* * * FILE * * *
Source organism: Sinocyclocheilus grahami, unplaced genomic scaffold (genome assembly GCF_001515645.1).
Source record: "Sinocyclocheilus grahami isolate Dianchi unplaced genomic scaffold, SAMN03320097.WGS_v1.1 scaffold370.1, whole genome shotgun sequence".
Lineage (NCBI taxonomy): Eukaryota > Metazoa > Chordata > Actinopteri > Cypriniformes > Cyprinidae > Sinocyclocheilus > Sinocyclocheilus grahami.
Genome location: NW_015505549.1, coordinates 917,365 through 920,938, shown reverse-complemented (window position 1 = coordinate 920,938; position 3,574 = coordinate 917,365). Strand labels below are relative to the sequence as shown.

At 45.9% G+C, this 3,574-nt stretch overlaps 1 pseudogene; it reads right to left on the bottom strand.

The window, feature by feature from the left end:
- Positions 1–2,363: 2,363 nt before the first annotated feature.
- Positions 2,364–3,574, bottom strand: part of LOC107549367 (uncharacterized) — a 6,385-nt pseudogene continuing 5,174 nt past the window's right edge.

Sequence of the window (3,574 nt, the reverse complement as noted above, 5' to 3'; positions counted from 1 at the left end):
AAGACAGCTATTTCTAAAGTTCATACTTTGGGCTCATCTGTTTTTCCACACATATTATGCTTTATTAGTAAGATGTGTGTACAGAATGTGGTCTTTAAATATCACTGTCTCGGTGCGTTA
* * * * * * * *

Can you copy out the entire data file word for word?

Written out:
Source organism: Sinocyclocheilus grahami, unplaced genomic scaffold (genome assembly GCF_001515645.1).
Source record: "Sinocyclocheilus grahami isolate Dianchi unplaced genomic scaffold, SAMN03320097.WGS_v1.1 scaffold370.1, whole genome shotgun sequence".
Lineage (NCBI taxonomy): Eukaryota > Metazoa > Chordata > Actinopteri > Cypriniformes > Cyprinidae > Sinocyclocheilus > Sinocyclocheilus grahami.
Genome location: NW_015505549.1, coordinates 917,365 through 920,938, shown reverse-complemented (window position 1 = coordinate 920,938; position 3,574 = coordinate 917,365). Strand labels below are relative to the sequence as shown.

At 45.9% G+C, this 3,574-nt stretch overlaps 1 pseudogene; it reads right to left on the bottom strand.

The window, feature by feature from the left end:
- Positions 1–2,363: 2,363 nt before the first annotated feature.
- Positions 2,364–3,574, bottom strand: part of LOC107549367 (uncharacterized) — a 6,385-nt pseudogene continuing 5,174 nt past the window's right edge.

Sequence of the window (3,574 nt, the reverse complement as noted above, 5' to 3'; positions counted from 1 at the left end):
AAGACAGCTATTTCTAAAGTTCATACTTTGGGCTCATCTGTTTTTCCACACATATTATGCTTTATTAGTAAGATGTGTGTACAGAATGTGGTCTTTAAATATCACTGTCTCGGTGCGTTA